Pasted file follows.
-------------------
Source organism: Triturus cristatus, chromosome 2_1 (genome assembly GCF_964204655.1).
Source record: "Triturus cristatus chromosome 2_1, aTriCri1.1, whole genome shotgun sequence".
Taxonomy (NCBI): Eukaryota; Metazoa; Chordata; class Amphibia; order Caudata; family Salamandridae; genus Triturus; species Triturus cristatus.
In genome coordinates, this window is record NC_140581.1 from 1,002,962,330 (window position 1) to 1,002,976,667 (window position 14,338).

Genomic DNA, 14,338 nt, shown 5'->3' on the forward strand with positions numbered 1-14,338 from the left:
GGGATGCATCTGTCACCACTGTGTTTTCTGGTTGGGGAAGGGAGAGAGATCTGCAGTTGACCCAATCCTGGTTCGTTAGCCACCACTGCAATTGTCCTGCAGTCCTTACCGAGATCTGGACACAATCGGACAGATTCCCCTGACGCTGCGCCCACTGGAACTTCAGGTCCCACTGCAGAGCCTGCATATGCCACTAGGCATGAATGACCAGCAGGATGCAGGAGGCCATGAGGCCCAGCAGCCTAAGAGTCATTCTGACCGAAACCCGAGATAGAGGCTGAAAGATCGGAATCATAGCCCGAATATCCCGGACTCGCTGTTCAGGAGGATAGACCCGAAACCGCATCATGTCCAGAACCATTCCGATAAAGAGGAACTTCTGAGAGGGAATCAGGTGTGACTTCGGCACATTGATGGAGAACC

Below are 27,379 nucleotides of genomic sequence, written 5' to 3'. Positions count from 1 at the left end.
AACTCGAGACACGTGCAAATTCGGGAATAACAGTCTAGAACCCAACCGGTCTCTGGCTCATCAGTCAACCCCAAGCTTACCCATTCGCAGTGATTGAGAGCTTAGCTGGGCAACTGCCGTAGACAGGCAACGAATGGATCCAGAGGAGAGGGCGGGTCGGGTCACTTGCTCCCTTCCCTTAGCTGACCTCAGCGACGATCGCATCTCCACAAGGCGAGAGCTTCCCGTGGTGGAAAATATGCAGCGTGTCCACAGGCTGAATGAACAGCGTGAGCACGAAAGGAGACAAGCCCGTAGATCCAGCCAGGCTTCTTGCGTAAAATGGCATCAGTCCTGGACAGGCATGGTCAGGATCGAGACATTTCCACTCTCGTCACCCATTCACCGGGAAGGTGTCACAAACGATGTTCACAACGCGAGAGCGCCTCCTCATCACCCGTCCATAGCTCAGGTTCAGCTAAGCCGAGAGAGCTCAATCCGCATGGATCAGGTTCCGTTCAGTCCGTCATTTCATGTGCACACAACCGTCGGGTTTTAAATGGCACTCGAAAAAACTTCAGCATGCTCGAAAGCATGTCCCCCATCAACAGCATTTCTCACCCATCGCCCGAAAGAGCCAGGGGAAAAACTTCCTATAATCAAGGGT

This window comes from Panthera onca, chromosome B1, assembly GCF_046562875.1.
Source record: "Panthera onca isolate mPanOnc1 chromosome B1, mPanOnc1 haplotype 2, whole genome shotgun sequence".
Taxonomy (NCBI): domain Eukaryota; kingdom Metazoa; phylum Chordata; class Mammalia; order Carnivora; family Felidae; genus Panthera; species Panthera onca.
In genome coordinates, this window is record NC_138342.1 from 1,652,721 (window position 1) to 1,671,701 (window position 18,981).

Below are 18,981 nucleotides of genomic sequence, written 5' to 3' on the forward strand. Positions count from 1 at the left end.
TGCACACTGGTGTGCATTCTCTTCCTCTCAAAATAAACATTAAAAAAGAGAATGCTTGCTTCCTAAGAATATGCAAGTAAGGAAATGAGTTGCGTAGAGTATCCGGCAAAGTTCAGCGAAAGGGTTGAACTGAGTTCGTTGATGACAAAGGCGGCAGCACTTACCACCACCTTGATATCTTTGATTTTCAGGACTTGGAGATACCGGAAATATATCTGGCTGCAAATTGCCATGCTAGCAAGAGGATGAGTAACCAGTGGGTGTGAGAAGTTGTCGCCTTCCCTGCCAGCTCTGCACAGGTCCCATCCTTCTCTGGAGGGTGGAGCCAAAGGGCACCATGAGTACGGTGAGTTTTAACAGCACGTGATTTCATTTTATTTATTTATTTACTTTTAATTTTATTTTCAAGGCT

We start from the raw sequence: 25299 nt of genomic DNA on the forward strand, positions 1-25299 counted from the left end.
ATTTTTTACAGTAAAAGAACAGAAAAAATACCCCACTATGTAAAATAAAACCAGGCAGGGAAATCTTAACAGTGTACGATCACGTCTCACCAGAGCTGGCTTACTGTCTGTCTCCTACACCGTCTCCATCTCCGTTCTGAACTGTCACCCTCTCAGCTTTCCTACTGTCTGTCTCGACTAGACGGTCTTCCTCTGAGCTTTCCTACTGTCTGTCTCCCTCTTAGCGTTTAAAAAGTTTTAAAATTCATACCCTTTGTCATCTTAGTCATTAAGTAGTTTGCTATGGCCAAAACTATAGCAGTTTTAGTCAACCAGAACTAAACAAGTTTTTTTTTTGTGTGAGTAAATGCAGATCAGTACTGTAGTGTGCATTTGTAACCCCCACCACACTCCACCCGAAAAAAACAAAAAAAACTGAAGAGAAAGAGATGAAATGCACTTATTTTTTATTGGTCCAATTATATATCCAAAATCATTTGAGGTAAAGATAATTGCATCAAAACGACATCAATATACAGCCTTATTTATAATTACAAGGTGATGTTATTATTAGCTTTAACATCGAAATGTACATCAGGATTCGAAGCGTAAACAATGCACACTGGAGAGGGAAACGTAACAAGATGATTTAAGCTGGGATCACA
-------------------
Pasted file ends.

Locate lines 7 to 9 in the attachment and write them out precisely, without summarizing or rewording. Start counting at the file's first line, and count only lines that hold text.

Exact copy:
Below are 27,379 nucleotides of genomic sequence, written 5' to 3'. Positions count from 1 at the left end.
AACTCGAGACACGTGCAAATTCGGGAATAACAGTCTAGAACCCAACCGGTCTCTGGCTCATCAGTCAACCCCAAGCTTACCCATTCGCAGTGATTGAGAGCTTAGCTGGGCAACTGCCGTAGACAGGCAACGAATGGATCCAGAGGAGAGGGCGGGTCGGGTCACTTGCTCCCTTCCCTTAGCTGACCTCAGCGACGATCGCATCTCCACAAGGCGAGAGCTTCCCGTGGTGGAAAATATGCAGCGTGTCCACAGGCTGAATGAACAGCGTGAGCACGAAAGGAGACAAGCCCGTAGATCCAGCCAGGCTTCTTGCGTAAAATGGCATCAGTCCTGGACAGGCATGGTCAGGATCGAGACATTTCCACTCTCGTCACCCATTCACCGGGAAGGTGTCACAAACGATGTTCACAACGCGAGAGCGCCTCCTCATCACCCGTCCATAGCTCAGGTTCAGCTAAGCCGAGAGAGCTCAATCCGCATGGATCAGGTTCCGTTCAGTCCGTCATTTCATGTGCACACAACCGTCGGGTTTTAAATGGCACTCGAAAAAACTTCAGCATGCTCGAAAGCATGTCCCCCATCAACAGCATTTCTCACCCATCGCCCGAAAGAGCCAGGGGAAAAACTTCCTATAATCAAGGGT

This window comes from Panthera onca, chromosome B1, assembly GCF_046562875.1.